Determining the data of echocardiogram and renal cyst
We collected ultrasonic cardiogram data which included information of the ascending aorta (AAO), ventricular septum dimension (IVSD), left atrium (LA), left ventricular end diastolic dimension (LVDD), left ventricular posterior-wall dimension (LVPWD), and the left ventricular ejection fraction (LVEF). We recorded the number of renal cysts using renal ultrasonic examination, with renal cysts being defined as a thin-walled, low-attenuation, oval-to-round lesions with a diameter ≥4 mm. According to the number of renal cysts, a patient could be delineated into a non-renal cyst, single renal cyst, or multiple renal cyst (number of cysts ≥2) subgroup.
Radiology imaging manifestations in TA-AAD
Thoracic aortic dissection includes Stanford type (A and B) and DeBakey type (I–II) (4). DeBakey I: the dissection originates from the ascending aorta and extends beyond the aortic arch to the descending aorta and even to the abdominal aorta, this type is most common; DeBakey II: the dissection arises from the ascending aorta; DeBakey III: the dissection originates from the descending aorta and extends distal to the abdominal aorta (25). Stanford type A is involved in the ascending aorta, but Type B indicates that the dissection is limited to the descending aorta (Figure S1). So, Stanford A is equal to DeBakey I and DeBakey II. In all, 230 TA-AAD patients were confirmed by computed tomography (CT) imaging, DeBakey I patients 200 (86.96%) and DeBakey II 30 (13.04%). We then recorded the point where the dissection started and where it ended (which could include the ascending aortic, aortic arch, descending aortic, renal artery, mesenteric artery, and iliac artery).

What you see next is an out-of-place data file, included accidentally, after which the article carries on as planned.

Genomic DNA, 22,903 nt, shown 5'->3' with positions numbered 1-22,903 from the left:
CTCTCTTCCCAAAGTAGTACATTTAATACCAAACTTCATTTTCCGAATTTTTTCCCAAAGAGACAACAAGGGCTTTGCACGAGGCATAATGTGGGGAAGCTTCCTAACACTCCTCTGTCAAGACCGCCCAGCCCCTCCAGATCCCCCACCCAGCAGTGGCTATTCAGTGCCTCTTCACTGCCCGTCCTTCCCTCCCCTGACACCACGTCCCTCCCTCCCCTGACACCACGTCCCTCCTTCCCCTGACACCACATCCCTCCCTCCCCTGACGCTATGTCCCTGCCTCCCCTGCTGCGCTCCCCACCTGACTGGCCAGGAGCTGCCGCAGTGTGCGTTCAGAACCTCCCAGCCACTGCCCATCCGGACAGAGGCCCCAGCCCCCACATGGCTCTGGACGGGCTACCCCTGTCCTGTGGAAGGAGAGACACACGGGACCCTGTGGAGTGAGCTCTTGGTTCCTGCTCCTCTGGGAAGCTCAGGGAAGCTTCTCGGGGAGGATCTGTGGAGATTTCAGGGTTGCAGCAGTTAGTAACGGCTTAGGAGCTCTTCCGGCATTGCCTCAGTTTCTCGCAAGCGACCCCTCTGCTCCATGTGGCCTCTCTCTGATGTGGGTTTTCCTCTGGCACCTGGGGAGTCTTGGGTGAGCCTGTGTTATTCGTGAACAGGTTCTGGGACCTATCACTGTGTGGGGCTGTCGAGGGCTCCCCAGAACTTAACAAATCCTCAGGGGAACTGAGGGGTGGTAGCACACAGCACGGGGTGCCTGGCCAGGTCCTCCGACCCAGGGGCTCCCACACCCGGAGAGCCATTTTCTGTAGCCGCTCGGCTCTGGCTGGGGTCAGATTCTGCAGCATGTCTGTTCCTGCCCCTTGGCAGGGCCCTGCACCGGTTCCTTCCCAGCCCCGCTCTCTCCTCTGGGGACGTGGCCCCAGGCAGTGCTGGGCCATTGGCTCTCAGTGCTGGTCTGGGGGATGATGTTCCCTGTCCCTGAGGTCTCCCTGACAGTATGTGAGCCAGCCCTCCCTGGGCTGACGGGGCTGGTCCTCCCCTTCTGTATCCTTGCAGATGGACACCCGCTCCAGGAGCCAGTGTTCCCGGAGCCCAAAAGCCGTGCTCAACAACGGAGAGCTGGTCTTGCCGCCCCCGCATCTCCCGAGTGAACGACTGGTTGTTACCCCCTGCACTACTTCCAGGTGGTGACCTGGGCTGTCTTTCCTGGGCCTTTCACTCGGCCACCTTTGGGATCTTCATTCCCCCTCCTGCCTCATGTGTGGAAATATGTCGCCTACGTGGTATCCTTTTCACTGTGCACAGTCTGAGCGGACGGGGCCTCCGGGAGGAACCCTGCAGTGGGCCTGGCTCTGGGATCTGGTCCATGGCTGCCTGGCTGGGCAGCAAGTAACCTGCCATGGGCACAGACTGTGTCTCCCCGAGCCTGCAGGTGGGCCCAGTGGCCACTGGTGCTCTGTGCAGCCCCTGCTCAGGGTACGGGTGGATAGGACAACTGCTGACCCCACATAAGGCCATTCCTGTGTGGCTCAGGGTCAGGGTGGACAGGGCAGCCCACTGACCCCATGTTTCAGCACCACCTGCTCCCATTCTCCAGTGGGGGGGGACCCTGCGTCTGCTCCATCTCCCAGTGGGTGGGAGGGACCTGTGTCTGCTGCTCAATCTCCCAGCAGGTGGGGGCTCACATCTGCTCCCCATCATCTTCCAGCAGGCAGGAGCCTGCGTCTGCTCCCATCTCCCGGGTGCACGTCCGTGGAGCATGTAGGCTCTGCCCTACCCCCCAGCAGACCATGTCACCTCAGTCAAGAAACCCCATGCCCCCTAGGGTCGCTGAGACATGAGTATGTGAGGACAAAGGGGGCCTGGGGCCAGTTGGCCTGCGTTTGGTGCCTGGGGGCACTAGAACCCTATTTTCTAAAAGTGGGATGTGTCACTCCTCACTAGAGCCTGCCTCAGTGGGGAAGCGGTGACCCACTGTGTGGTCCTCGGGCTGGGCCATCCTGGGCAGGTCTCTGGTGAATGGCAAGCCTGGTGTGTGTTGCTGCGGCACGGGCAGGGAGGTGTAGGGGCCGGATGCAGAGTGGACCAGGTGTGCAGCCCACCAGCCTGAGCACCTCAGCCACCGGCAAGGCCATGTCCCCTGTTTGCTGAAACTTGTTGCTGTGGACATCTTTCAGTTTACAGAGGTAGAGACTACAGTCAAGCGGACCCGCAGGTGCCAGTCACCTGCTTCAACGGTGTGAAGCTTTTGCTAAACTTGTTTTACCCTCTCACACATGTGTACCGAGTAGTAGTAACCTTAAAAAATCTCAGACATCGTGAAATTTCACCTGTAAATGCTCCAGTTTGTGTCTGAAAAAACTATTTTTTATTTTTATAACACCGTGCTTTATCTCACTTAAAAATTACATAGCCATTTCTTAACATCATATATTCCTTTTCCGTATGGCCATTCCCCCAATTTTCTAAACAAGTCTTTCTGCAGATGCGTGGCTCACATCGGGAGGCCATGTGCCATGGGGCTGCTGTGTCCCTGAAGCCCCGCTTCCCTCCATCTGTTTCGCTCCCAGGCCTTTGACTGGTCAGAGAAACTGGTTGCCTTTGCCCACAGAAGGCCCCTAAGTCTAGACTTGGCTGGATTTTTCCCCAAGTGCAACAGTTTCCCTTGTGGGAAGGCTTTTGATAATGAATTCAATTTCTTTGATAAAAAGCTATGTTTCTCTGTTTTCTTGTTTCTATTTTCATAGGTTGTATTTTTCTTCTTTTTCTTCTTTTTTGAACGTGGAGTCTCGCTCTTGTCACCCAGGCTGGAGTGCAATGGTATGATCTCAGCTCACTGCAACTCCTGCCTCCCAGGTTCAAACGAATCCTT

Other clinical and biochemical risk factors
Aortic atherosclerosis increased the risk of aortic dissection (26). The following risk factors were evaluated in the study population and were defined as follows:
- Hypertension and good hypertension control = systolic blood pressure (SBP) ≥140 mmHg and/or diastolic blood pressure (DBP) ≥90 mmHg or history of hypertension with antihypertension medicinal treatment; good control = SBP <140 mmHg and DBP <90 mmHg;
- Hyperlipidemia = total cholesterol (TC) level ≥5.17 mmol/L and/or treatment with lipid control medicine therapy;
- Diabetes = history of type1 and type 2 diabetes;
- Smoking history = at least a 2-year history of smoking;
- Alcohol history = drinking 50 g of wine every day;
- Cerebral infarction history = a history of significantly pathological conditions affecting the central or peripheral nervous systems, as confirmed by cerebral CT;